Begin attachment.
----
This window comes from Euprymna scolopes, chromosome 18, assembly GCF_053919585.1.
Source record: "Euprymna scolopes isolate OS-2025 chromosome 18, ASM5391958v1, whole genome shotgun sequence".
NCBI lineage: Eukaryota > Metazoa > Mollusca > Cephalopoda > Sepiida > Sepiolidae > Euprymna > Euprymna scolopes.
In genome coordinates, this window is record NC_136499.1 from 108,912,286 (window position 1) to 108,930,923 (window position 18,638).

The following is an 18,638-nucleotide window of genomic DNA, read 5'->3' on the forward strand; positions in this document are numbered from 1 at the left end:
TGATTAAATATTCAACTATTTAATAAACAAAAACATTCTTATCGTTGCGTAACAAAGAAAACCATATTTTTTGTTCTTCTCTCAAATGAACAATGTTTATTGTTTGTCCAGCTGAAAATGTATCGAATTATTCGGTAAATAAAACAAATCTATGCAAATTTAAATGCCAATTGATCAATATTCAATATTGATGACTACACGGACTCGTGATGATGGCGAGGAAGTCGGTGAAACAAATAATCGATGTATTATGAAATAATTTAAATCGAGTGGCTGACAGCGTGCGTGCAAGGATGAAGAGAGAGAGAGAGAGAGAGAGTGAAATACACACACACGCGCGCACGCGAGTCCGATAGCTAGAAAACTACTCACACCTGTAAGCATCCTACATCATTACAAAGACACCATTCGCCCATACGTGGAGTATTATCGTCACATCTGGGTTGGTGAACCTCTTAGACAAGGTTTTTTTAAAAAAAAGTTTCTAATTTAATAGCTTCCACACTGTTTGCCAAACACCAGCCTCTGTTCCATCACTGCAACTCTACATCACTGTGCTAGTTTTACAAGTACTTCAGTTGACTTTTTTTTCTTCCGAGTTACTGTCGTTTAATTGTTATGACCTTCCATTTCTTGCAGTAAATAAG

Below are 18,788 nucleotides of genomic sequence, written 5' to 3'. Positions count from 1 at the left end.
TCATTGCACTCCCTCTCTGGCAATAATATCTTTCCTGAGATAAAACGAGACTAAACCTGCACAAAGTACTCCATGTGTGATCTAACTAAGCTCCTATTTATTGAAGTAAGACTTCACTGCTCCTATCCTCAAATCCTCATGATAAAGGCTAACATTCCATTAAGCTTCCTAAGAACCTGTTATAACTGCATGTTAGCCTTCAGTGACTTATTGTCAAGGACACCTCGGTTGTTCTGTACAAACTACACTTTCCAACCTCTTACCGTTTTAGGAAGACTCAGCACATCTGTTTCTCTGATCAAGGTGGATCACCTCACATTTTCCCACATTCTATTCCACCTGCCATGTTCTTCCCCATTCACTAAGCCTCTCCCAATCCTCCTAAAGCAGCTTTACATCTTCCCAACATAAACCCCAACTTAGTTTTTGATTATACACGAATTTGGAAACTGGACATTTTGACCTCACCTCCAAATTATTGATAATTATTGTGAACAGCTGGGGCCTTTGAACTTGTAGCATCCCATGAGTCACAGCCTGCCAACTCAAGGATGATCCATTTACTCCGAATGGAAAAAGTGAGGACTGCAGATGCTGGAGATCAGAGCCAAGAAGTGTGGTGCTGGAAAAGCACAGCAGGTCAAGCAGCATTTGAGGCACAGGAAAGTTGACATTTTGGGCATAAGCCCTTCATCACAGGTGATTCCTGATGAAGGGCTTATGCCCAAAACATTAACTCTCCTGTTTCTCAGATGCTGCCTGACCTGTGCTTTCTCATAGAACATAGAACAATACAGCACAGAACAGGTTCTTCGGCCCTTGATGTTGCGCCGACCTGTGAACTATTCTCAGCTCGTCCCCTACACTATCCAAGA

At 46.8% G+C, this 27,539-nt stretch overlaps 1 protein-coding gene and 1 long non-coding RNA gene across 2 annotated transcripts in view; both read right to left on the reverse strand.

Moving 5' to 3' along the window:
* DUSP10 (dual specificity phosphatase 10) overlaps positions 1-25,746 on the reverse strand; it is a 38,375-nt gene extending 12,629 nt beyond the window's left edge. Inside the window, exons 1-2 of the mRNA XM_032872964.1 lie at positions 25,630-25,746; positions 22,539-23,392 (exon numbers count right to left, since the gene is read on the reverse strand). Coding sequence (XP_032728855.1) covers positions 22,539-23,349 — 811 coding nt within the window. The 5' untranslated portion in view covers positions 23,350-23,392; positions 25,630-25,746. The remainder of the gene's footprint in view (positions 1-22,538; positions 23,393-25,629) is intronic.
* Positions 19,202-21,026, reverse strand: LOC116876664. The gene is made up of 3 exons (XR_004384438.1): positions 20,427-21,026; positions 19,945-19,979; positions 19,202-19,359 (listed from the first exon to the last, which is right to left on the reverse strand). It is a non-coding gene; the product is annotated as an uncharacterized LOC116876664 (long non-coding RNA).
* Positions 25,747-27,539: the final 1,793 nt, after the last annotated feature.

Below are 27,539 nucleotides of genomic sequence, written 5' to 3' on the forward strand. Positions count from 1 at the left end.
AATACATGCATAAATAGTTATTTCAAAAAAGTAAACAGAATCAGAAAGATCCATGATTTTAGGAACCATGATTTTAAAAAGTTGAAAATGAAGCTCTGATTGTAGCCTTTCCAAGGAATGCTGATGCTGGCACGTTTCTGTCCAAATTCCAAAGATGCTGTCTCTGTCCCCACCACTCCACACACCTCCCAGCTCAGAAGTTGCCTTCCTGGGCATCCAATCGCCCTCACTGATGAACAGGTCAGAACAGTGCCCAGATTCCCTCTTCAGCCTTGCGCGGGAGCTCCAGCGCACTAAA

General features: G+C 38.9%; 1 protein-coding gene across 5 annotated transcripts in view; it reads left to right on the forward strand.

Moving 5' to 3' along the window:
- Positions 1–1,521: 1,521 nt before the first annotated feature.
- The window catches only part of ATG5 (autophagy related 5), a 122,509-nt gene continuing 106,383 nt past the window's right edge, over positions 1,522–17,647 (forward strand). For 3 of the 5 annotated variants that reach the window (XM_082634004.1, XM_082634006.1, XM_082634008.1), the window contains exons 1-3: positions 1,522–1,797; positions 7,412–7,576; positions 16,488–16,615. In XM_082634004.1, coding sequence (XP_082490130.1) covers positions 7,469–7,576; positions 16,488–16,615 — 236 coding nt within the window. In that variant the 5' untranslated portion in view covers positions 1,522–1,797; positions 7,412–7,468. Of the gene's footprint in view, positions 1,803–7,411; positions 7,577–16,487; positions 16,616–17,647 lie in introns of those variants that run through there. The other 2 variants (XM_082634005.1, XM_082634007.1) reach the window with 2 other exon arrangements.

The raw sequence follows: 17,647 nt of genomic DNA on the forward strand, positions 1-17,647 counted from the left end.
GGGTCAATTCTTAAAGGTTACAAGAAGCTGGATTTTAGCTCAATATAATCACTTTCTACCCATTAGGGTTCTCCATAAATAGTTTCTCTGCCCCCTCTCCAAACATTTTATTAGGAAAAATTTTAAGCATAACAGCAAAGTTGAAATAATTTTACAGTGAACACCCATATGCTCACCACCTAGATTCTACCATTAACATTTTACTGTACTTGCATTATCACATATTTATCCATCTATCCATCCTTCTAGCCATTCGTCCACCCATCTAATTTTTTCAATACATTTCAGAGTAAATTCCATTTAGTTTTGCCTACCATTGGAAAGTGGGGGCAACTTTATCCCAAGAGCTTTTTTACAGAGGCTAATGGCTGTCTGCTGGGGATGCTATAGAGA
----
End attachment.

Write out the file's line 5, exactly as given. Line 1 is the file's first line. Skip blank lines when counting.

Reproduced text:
The following is an 18,638-nucleotide window of genomic DNA, read 5'->3' on the forward strand; positions in this document are numbered from 1 at the left end: